The Nature of the “Voice of the Sea”
Strong vibrations of the Earth’s crust in the frequency range of 7–9 Hz, referred to as the “voice of the sea,” have been recorded in the course of processing synchronous experimental data obtained during recording of variations in the deformation of the Earth’s crust using a shore laser strainmeter, atmosphere pressure variations using a laser nanobarograph, and hydrosphere pressure variations using a laser meter for hydrospheric pressure and wind velocity variations. The nature of these vibrations and their transformation to adjacent geospheres have been discussed.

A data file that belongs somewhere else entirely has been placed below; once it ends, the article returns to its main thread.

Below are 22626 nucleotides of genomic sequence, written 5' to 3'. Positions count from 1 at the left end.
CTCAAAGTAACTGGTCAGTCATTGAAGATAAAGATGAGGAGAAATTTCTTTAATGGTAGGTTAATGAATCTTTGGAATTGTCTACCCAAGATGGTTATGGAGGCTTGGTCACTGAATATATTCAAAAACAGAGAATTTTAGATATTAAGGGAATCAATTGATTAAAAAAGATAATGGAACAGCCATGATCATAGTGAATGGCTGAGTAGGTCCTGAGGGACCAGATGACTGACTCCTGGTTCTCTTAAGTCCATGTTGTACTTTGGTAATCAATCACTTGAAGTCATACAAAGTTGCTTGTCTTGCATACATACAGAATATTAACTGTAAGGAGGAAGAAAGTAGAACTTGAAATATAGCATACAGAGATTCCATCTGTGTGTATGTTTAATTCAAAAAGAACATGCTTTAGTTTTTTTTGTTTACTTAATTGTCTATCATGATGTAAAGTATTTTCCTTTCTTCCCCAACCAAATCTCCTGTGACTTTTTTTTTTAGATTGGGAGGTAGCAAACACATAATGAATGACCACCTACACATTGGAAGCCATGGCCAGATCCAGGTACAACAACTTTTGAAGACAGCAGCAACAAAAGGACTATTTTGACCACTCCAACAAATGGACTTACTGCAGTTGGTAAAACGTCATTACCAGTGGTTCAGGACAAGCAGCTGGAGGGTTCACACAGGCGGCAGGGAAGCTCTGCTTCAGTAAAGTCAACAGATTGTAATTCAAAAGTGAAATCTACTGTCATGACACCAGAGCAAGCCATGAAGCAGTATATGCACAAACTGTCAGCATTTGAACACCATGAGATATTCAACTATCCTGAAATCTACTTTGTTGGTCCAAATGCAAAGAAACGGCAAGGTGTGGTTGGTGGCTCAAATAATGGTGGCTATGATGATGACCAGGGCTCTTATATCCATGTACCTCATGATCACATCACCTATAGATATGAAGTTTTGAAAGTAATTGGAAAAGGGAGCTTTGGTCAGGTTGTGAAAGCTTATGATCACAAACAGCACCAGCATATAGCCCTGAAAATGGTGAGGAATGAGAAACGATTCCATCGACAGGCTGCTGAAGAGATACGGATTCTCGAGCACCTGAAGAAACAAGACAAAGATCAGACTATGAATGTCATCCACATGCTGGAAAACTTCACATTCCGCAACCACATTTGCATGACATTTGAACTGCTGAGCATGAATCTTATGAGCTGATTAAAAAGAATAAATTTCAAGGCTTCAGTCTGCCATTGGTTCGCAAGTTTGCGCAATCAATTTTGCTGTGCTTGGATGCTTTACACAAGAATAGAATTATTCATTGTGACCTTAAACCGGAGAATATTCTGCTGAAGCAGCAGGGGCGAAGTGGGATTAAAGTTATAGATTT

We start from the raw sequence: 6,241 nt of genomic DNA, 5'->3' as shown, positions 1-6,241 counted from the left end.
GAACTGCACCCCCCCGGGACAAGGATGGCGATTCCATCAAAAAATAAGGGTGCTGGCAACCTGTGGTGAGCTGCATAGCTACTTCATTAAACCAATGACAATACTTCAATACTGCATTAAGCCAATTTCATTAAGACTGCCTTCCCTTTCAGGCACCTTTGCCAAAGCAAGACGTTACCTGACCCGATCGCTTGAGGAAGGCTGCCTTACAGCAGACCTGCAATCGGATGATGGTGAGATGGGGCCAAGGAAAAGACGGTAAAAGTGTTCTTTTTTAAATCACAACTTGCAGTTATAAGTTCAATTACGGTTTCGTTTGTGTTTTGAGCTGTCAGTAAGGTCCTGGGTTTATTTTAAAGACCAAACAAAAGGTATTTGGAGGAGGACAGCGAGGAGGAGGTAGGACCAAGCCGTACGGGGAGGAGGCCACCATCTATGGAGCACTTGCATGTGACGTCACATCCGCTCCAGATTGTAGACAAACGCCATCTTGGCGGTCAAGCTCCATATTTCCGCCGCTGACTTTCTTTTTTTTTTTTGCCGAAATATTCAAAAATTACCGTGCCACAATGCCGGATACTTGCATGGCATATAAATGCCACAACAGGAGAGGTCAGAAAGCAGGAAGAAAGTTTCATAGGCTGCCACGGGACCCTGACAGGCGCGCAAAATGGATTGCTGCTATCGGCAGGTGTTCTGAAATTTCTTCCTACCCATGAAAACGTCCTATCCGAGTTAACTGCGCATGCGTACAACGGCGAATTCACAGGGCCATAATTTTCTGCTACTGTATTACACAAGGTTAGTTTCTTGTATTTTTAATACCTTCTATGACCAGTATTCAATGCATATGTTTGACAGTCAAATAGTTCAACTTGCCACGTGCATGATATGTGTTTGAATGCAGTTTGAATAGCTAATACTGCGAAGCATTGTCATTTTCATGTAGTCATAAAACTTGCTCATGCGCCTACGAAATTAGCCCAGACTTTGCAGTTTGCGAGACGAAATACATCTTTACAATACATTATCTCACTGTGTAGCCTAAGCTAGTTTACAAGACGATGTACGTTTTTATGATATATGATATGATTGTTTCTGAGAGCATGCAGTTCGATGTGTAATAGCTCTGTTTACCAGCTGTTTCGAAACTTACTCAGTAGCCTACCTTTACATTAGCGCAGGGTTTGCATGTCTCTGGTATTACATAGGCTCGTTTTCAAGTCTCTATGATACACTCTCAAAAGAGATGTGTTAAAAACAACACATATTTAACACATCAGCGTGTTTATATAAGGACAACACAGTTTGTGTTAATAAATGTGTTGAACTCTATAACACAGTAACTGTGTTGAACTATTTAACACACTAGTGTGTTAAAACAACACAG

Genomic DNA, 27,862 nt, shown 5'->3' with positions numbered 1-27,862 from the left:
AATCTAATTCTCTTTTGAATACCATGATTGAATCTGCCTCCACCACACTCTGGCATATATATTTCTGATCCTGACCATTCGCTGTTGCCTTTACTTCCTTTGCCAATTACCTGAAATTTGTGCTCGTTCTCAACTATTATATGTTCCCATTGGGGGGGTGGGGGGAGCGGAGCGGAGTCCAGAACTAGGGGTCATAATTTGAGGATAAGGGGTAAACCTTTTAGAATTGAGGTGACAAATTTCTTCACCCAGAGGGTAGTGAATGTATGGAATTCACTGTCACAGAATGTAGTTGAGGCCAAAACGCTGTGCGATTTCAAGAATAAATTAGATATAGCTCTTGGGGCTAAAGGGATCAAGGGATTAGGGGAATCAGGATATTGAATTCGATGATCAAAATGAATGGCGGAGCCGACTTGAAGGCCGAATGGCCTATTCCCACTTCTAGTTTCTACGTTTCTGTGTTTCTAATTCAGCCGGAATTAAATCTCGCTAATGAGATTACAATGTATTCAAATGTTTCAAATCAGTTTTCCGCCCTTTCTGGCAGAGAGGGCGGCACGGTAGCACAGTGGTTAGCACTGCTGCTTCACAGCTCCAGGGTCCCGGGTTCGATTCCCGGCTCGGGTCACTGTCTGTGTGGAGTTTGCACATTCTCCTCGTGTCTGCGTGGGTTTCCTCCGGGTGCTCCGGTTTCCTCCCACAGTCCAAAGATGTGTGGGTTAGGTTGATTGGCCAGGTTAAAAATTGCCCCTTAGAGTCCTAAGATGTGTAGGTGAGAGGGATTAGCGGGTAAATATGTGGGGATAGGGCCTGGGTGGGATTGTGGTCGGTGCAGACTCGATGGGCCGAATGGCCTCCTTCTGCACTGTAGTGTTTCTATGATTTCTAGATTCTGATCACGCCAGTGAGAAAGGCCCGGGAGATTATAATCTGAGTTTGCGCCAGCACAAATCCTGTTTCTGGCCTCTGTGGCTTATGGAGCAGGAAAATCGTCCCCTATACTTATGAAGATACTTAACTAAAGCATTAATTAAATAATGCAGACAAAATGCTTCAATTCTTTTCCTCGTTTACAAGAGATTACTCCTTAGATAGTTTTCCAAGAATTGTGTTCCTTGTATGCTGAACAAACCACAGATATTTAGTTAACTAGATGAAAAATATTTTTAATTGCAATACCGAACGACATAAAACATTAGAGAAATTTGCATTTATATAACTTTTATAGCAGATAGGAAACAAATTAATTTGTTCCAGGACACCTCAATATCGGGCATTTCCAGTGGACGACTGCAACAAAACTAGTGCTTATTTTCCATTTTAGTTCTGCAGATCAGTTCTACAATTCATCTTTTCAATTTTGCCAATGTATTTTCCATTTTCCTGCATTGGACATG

Unable to display preview. Download preview PDF.
- 1.V. V. Shuleikin, Dokl. Akad. Nauk 3 (8), 259–263 (1935).Google Scholar
- 3.G. I. Dolgikh, S. N. Kovalev, I. A. Koren’, and V. V. Ovcharenko, Izv., Phys. Solid Earth 34 (11), 946–950 (1998).Google Scholar
- 4.G. I. Dolgikh, S. G. Dolgikh, S. N. Kovalev, I. A. Koren’, O. V. Novikova, V. V. Ovcharenko, O. P. Okuntseva, V. A. Shvets, V. A. Chupin, and S. V. Yakovenko, Izv., Phys. Solid Earth 40 (8), 683–691 (2004).Google Scholar
- 6.G. I. Dolgikh, S. G. Dolgikh, S. N. Kovalev, V. A. Shvets, V. A. Chupin, and S. V. Yakovenko, Prib. Tekh. Eksp., No. 6, 137–138 (2005).Google Scholar